Here at Calasanz Physical Arts we end up seeing and teaching a lot of students from other martial arts schools. The first thing I look for when evaluating them is a strong stance. Some have excellent stances while others are weak and wobbly. When it comes to stances it is easy to see what is effective and what is weak instantly. You can think of a stance as the architectural arrangement of your own body. In architecture, if the blueprint is good you will have a strong building that will be capable of managing gravity and will successfully maintain its structure when confronting forces from all angles. If the blueprint is poor the building will be incapable and will fail when encountering outside forces. When it comes to the structure of your body this is no different. A good stance is your foundation. It is where every motion spawns from. Without a strong foundational structure any thing growing from it, like a punch or kick, will be comparatively weak to the same punch or kick coming from a structure that is fundamentally sound. Without a good stance, all the fancy moves in the world are nothing but superfluous.

“Being grounded” means you’re connected to the earth. In martial arts, grounding is your ability to grip the floor or the ground beneath you in a good, solid stance. If you are well grounded, it’s harder for your opponent to throw you down or knock you off balance.

I recall an incident many years ago in my Wing Chun class in Chinatown, NY. A karate practitioner came into our school looking for a challenge. Be aware that this is not the type of thing that only happens in the movies, as I’ve experienced a lot of this juvenile behavior over the years from plenty of guys who felt they had something to prove. This guy kept trying to sweep me off my feet and try as he might he just couldn’t. Every time he came after my leg to sweep it, I dropped into a strong, grounded horse stance. My connection with the floor was so strong, even the full force of his sweep was unable to successfully accomplish the goal.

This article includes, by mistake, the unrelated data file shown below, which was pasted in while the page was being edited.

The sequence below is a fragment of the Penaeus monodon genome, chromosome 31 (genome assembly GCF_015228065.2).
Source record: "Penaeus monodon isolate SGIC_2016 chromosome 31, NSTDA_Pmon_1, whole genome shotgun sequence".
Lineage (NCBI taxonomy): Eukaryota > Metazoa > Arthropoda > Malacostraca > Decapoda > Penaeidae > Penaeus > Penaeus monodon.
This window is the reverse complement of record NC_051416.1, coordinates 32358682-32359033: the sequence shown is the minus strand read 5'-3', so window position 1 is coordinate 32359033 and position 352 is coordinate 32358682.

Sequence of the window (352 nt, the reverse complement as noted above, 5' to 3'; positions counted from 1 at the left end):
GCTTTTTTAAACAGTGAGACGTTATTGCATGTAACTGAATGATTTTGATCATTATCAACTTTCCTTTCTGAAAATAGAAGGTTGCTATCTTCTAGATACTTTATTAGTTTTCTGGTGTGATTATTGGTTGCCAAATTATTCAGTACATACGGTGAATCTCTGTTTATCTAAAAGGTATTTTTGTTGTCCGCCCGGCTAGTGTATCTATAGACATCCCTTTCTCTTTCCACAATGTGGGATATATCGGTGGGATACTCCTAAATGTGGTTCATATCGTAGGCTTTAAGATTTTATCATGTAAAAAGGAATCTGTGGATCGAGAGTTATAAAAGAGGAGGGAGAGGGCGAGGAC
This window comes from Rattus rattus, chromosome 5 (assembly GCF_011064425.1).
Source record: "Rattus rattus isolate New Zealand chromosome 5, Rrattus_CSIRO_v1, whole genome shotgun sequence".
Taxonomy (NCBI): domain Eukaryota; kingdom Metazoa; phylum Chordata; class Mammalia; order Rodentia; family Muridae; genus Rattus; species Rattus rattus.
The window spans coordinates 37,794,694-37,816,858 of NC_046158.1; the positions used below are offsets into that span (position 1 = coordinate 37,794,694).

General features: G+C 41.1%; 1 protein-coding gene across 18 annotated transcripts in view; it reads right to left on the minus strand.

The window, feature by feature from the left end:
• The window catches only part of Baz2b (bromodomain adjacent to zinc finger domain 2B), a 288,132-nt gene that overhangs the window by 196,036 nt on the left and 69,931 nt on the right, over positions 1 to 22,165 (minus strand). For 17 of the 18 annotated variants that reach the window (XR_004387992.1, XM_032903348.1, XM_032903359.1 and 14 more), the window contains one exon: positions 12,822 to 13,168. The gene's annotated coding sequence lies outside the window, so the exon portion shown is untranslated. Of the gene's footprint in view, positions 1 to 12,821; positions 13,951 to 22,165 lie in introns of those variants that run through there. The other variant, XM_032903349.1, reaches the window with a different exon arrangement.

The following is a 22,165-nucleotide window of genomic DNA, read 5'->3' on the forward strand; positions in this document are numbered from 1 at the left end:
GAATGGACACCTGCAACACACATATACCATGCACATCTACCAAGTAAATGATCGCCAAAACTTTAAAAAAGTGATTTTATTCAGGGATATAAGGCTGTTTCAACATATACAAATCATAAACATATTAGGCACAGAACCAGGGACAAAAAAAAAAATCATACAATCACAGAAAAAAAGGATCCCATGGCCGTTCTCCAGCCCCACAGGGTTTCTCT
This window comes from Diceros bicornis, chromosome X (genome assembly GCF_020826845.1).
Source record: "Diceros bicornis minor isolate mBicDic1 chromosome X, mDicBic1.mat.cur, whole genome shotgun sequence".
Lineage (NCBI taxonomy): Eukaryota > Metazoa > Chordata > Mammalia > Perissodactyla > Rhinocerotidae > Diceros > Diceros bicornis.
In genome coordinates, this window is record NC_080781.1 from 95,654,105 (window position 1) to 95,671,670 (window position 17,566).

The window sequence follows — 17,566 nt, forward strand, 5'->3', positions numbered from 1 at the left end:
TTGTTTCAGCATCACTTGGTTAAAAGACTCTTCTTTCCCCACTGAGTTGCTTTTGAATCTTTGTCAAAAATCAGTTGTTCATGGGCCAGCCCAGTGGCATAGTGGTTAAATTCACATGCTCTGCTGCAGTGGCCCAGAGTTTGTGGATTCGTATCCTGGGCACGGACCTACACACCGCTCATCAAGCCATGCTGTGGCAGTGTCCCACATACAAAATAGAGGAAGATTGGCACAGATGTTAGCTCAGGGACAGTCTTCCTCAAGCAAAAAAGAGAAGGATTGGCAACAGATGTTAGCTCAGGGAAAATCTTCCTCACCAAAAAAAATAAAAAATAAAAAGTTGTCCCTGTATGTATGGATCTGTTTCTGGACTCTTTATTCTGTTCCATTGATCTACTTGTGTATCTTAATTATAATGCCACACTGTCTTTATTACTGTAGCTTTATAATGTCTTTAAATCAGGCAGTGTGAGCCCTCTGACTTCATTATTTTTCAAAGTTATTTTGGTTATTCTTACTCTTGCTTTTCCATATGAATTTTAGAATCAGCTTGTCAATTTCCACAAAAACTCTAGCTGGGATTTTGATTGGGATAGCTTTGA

So, How do you develop good grounding? First of all, do a lot of stance work, it is simple, if you want a good stance you must practice it as with anything else. The biggest mistake a lot of new martial artists make is to quickly learn their basic stances and then never pay attention to them. Practicing stances, both stationary and moving (forwards and backwards) should be done routinely.

The benefits that come from the simple act of holding a strong stance are often overlooked and really there is no better way to develop good grounding. The old-timers used to love to see how long they could hold a horse stance and this is really a good practice. Get into a good horse stance, do not move your feet and watch the clock. See how long you can hold it until your legs literally start to shake and you feel like you just can’t take it anymore. Log your time and work on increasing your time. You will see how strong your legs get and how powerful your stance becomes. Remember, martial artists who practice grounding exercises don’t need to do squats, leg curls or leg extensions in a gym, their grounding practice develops their legs properly and naturally without the risk of serious injury.

You can also practice your stance work with a partner. Get into a stance and have your partner try to get you off balance. This will test the strength of your stance. Another exercise I like to do at my school is to have one partner push their opponent, while he or she drops into a strong stance. This gets you accustomed to grounding while in motion. You can practice this with any basic stance within your style.